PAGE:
In his previous job as a writing instructor, Adam Blackwell, Senior Market Development Manager at ProQuest, realized that students faced many hurdles when it came to doing research and that they held many misconceptions. No matter what approach he and his colleagues took, Blackwell explained to LJ, many students named Google as a source of information, for example, rather than naming the source to which the search engine led them. They had great trouble deciding upon a topic to cover, and when asked would instead come up with very general subject areas that could not be covered in one paper. The students also thought that any serious source—Blackwell’s example was the New York Times—could fill the “scholarly resource” requirement set by their professors. Finally, they didn’t understand the concept of revision, viewing the task as done, said Blackwell, “once they had corrected the squiggly lines in Word” that indicated typos.
With these many problems in mind, Blackwell and his colleagues at ProQuest have for the past year and a half been working on an information literacy product that was released last week: ProQuest Research Companion (PQRC). It aims to address students’ puzzlement when it comes to research by providing them with tutorials and tools that will explain the process and make it easier. Device and browser agnostic, the service was initially intended for use by freshmen in community colleges and universities, but early on the team decided to also create material that high-school students could use. (See upcoming reviews in the January, 2014 issue of School Library Journal and the February 15, 2014 issue of LJ.)
While the aim of this product—improving information literacy—is similar to that of Credo’s Literati, the execution is somewhat different. Literati links to Credo’s extensive textual resources, whereas PQRC, says Blackwell, “maintains a laser-like focus on information literacy.”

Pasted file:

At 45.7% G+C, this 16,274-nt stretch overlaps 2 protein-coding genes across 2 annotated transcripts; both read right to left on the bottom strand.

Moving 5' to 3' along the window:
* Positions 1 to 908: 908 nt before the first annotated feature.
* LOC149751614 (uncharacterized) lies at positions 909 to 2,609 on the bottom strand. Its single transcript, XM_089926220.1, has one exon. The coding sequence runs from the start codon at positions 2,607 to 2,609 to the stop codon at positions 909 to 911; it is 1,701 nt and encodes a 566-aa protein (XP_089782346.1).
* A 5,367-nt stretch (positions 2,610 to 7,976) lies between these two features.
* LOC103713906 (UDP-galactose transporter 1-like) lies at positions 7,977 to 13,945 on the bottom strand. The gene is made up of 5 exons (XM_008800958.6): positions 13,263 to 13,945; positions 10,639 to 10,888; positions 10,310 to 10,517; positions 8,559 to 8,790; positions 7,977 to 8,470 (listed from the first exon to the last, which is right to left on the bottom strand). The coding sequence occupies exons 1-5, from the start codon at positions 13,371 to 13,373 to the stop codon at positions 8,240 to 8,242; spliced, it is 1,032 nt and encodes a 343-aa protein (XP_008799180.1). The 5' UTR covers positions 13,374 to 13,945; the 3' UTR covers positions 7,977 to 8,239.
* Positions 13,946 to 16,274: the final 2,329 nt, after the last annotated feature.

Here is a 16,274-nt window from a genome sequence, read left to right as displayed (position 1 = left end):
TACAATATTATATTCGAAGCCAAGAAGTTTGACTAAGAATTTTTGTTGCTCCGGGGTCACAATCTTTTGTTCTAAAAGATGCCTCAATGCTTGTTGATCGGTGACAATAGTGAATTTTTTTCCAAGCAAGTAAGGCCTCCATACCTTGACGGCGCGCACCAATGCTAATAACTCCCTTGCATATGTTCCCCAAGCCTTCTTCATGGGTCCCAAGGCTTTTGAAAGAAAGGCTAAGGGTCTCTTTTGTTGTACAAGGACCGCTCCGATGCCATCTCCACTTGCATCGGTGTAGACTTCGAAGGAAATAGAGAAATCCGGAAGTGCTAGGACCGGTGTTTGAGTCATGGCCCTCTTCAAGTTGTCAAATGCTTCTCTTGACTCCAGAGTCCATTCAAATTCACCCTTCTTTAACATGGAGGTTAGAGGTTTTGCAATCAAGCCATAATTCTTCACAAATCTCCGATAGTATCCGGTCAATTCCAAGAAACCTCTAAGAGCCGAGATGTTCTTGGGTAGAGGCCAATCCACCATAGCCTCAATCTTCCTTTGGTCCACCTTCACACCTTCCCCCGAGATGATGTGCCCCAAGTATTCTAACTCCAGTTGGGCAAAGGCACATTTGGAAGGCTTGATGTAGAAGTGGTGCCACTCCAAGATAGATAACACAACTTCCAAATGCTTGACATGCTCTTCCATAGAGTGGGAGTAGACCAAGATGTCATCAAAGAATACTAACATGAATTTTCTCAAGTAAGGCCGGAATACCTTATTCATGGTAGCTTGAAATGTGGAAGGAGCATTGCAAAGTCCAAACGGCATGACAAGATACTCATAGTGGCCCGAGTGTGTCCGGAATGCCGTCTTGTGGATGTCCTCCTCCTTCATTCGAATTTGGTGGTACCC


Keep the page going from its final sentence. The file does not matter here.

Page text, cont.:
Research Companion features two components: “Learning Modules” and “Tools,” with the first module addressing the most pressing problem found among beginning researchers: how to start. The developers recognized, says Blackwell, that “this is probably not the point where they need 20 peer-reviewed articles,” and with that in mind, the opening information is helpfully basic. The 2.5 hours of video provided across the selections covers foundational ideas such as choosing a topic, evaluating sources, figuring out what counts as evidence, avoiding plagiarism, and how to revise. The video on evidence, for example, explains how to distinguish evidence for a position from material that is merely consistent with it.
The resources in the “Tools” section draw from ProQuest’s other databases, and don’t require a subscription to those resources in order to access their information. Using “Topic Aid,” for instance—a feature that Blackwell explains was designed to be “as easy as Google”—students can enter a topic and receive an article about it from ProQuest’s eLibrary database. The item is chosen by PQRC’s editorial team as a comprehensive overview, and is accompanied by advice to students that this is not normally the type of article that would be cited in a paper; rather it is intended as background.
Also available are book, journal, and website evaluation tools that draw from the company’s Ulrich’s and Bowker records. As with the topic tool, the user’s library need not subscribe to Ulrich’s or Bowker, but by typing a journal or a book’s title, the user will receive information from those sources: metadata about the title, annotated with information on whether it is scholarly or not, and who owns it. A citation generator and a revision aid—which suggests corrections to text that users input—are both works in progress; ProQuest will monitor usage of them and make changes to their functionality accordingly, making the product one to watch.